6 Reasons Why Your CPAP Mask Leaks and How to Fix It

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Apria

Our mission is to improve the quality of life for our patients at home. To help our patients achieve the best health outcomes, we offer news and health education for sleep apnea, chronic obstructive pulmonary disease (COPD), and non-invasive ventilation (NIV).

Here’s How You Can Stop Leaks and Get a Better Night’s Sleep.

CPAP (continuous positive airway pressure) has long been considered the most effective treatment for sleep apnea.

Yet, one of the most frequent complaints we hear from CPAP users is that their mask leaks. How do they know? They say when they exhale, they feel air rush into their eyes, drying them out. Or they hear a hissing or whistling noise, which bothers their bed partner. Or they wake with a dry mouth or sore throat.

Mask leaks can be a significant problem. In fact, studies show that 45% of former CPAP users stopped their treatment because of mask leaks.

Stopping use of your CPAP mask is not the solution. “To effectively treat your sleep apnea, you should use your CPAP machine every night,” says Robert Miller, Apria Healthcare Vice President of Sleep Business.

Following are simple tips to fix the most common reasons for mask leaks.

1. Clean Your Mask  

How to fix: If your mask used to fit well but now leaks, facial oil or dirt may be compromising the seal. That’s why it’s important to regularly clean your mask.

Once you get into the habit, cleaning your mask (as well as your CPAP machine) is a snap. And you can use supplies you have in your home, such as warm, clean water; mild soap or baby shampoo; clean, dry towels; and a sink or tub to hold the items you are cleaning.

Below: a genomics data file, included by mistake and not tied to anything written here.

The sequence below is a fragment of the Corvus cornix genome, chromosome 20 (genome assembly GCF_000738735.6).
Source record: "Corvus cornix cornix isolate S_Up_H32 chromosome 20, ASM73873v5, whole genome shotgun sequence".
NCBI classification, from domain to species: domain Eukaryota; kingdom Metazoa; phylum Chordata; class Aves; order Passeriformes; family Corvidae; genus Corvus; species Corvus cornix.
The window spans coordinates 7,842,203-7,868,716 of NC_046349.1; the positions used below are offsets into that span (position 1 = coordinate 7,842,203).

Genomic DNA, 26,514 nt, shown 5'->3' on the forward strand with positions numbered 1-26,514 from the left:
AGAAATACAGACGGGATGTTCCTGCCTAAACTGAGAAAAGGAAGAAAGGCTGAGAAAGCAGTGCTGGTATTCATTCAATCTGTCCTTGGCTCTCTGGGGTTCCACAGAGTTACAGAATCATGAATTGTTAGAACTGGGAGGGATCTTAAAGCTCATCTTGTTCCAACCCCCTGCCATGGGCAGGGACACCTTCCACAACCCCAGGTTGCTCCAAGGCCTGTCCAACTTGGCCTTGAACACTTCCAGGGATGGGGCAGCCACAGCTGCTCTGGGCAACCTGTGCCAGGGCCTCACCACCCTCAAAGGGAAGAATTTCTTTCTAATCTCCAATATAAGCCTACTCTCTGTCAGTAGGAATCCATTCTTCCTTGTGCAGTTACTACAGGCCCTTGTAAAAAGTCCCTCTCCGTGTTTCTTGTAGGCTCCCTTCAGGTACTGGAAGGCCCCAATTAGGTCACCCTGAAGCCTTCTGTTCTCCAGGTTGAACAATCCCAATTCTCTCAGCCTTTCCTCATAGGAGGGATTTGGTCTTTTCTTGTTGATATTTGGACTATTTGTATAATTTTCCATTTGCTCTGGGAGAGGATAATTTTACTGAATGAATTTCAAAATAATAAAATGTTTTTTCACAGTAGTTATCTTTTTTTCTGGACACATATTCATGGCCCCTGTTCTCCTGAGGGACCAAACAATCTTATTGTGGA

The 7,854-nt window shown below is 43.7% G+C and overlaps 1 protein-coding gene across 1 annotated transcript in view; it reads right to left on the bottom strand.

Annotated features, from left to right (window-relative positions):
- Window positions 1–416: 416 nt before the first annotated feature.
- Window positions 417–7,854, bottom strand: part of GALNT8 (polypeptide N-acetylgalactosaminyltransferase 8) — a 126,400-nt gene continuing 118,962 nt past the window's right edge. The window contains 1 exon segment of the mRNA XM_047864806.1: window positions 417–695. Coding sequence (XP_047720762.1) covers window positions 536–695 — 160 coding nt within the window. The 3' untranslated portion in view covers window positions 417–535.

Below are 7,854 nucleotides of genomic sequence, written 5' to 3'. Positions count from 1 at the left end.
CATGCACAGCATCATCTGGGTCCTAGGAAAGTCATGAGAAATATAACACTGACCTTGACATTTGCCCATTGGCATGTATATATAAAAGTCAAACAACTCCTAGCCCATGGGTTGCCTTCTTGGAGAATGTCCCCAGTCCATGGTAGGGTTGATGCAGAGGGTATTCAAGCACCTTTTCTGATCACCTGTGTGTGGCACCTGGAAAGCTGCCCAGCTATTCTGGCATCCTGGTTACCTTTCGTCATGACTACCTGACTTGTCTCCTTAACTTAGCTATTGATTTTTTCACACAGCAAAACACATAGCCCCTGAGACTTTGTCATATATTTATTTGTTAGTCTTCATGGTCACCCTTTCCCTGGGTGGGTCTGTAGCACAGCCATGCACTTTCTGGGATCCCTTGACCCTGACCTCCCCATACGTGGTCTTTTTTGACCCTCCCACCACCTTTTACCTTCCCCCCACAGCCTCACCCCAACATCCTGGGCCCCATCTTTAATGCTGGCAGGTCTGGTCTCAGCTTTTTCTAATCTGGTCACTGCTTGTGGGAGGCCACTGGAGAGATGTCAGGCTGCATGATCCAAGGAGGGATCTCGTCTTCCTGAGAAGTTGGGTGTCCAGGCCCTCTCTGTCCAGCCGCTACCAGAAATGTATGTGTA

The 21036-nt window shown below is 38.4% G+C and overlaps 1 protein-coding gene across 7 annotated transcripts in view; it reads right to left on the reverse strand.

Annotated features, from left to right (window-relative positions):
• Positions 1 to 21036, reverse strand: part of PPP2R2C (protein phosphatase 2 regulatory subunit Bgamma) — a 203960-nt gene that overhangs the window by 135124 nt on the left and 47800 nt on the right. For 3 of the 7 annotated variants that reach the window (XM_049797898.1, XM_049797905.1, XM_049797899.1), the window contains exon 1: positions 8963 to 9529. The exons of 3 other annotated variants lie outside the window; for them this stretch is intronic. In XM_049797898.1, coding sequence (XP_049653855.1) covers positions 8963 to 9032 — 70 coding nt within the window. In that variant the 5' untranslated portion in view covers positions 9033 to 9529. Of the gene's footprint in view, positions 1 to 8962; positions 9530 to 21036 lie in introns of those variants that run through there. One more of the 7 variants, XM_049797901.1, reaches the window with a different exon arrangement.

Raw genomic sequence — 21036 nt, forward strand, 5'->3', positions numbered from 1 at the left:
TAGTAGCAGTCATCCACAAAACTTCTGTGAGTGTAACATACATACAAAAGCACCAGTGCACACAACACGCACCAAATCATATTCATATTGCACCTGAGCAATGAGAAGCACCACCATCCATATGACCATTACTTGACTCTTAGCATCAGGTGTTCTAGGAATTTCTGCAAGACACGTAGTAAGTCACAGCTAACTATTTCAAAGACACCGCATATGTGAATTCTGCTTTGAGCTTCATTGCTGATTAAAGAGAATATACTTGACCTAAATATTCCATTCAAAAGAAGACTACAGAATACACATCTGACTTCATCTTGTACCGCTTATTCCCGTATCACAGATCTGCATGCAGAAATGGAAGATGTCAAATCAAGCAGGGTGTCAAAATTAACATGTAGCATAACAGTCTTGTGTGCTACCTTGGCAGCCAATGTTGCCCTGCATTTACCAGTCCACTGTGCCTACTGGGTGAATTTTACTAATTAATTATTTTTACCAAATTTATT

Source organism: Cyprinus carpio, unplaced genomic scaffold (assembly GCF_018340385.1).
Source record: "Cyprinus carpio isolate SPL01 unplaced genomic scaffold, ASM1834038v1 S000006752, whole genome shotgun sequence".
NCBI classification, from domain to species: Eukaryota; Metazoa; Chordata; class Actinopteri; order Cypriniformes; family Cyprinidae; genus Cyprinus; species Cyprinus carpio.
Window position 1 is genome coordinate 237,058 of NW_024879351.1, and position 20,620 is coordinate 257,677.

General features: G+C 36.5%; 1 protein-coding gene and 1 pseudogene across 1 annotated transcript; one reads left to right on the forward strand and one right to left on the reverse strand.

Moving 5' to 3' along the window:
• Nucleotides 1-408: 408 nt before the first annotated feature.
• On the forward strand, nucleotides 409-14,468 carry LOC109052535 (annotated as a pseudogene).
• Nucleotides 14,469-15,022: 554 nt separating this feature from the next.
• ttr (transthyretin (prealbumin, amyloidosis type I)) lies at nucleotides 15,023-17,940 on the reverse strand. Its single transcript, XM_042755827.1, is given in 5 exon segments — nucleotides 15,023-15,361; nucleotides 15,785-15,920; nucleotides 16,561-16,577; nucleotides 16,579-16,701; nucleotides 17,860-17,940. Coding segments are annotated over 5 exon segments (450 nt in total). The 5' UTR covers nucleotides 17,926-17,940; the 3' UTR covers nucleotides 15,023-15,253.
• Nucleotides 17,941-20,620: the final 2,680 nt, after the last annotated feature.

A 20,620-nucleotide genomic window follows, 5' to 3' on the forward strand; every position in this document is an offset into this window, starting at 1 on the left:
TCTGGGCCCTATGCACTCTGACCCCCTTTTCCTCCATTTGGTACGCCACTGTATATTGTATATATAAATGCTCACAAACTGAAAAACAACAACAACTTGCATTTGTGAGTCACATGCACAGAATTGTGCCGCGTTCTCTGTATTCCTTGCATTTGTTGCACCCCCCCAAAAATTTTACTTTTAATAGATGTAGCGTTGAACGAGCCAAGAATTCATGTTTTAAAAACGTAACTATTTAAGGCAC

You should clean your CPAP mask—including the cushion, headgear, and frame—every day. You should also clean CPAP filters, tubing, and the humidifier once a week.

This will reduce the risk of leaks and prevent the buildup of bacteria, mold, dust, and germs, which may cause such conditions as pneumonia or sinus infections. Learn more about the dos and don’ts of CPAP cleaning.

Apria’s Robert Miller adds, “One more tip: washing your face before you put on your mask helps form a better seal.” 

2. Put on Your Mask After Lying Down

How to fix: The mask seals fine when you first put it on, but then the seal breaks when you sleep. This may be because facial muscles relax once you fall asleep, which can change the shape of your face.

Try putting the mask on when you are in the sleeping position.

3. Adjust the Fit After Lying Down

How to fix: Your mask should fit snugly—not overly tight, not overly loose. It also shouldn’t cause headaches or pain or leave marks on your face after you’ve been awake for more than two hours.

Adjust your mask when you are lying down since your face shape is different from when you stand or sit. Then tighten the straps until your mask feels snug and secure.

4. Make Sure Your Mask Is Right for Your Sleeping Position

How to fix: We all have different facial structures. Before you purchase a mask, try on a variety of styles and sizes to find the one that best fits your face. Be sure to try them on lying down.

We also have our favorite sleeping position. But one mask isn’t appropriate for all. Here are mask recommendations for a variety of sleeping positions:  

  • Side sleepers: A nasal mask or nasal pillow mask is recommended. If you need a full-face mask, choose one that has a sleeker design with smaller cushions.
  • Stomach sleepers: A nasal pillow mask is the most appropriate. Because these masks have a low profile, they are less likely to become dislodged or cause pain.